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Deficit Round Robin with Fragmentation Scheduling to Achieve Generalized Weighted Fairness for Resource Allocation in IEEE 802.16e Mobile WiMAX Networks

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Author(s): Chakchai So-In | Raj Jain | Abdel-Karim Al Tamimi

Journal: Future Internet
ISSN 1999-5903

Volume: 2;
Issue: 4;
Start page: 446;
Date: 2010;
Original page

Keywords: deficit round robin | DRR | fragmentation | DRRF | temporal fairness | throughput fairness | generalized weighted fairness | GWF | WiMAX | IEEE 802.16 | Mobile WiMAX | IEEE 802.16e | scheduling | resource allocation | quality of service | QoS | fairness | earliest deadline first | EDF | EDF-DRRF

ABSTRACT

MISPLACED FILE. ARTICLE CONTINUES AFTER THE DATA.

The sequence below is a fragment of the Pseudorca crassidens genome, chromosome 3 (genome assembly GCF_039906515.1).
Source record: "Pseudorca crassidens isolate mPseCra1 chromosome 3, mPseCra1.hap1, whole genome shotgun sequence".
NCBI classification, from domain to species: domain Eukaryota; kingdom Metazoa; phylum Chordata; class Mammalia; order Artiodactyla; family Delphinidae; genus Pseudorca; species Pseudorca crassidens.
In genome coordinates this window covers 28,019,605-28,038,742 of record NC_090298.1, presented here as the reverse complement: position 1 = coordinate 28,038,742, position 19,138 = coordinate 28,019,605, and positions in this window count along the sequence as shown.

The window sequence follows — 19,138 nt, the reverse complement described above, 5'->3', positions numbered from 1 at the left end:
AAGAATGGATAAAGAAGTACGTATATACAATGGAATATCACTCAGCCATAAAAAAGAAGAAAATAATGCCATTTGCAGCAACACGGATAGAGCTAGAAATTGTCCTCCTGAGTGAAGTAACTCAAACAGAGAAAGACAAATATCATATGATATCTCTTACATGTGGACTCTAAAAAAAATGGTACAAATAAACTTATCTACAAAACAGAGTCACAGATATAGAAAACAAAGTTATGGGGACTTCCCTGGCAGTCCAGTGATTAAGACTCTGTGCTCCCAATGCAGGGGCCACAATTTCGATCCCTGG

Deficit Round Robin (DRR) is a fair packet-based scheduling discipline commonly used in wired networks where link capacities do not change with time. However, in wireless networks, especially wireless broadband networks, i.e., IEEE 802.16e Mobile WiMAX, there are two main considerations violate the packet-based service concept for DRR. First, the resources are allocated per Mobile WiMAX frame. To achieve full frame utilization, Mobile WiMAX allows packets to be fragmented. Second, due to a high variation in wireless channel conditions, the link/channel capacity can change over time and location. Therefore, we introduce a Deficit Round Robin with Fragmentation (DRRF) to allocate resources per Mobile WiMAX frame in a fair manner by allowing for varying link capacity and for transmitting fragmented packets. Similar to DRR and Generalized Processor Sharing (GPS), DRRF achieves perfect fairness. DRRF results in a higher throughput than DRR (80% improvement) while causing less overhead than GPS (8 times less than GPS). In addition, in Mobile WiMAX, the quality of service (QoS) offered by service providers is associated with the price paid. This is similar to a cellular phone system; the users may be required to pay air-time charges. Hence, we have also formalized a Generalized Weighted Fairness (GWF) criterion which equalizes a weighted sum of service time units or slots, called temporal fairness, and transmitted bytes, called throughput fairness, for customers who are located in a poor channel condition or at a further distance versus for those who are near the base stations, or have a good channel condition. We use DRRF to demonstrate the application of GWF. These fairness criteria are used to satisfy basic requirements for resource allocation, especially for non real-time traffic. Therefore, we also extend DRRF to support other QoS requirements, such as minimum reserved traffic rate, maximum sustained traffic rate, and traffic priority. For real-time traffic, i.e., video traffic, we compare the performance of DRRF with deadline enforcement to that of Earliest Deadline First (EDF). The results show that DRRF outperforms EDF (higher achievable throughput under the promised delay latency) and maintains fairness under an overload scenario.
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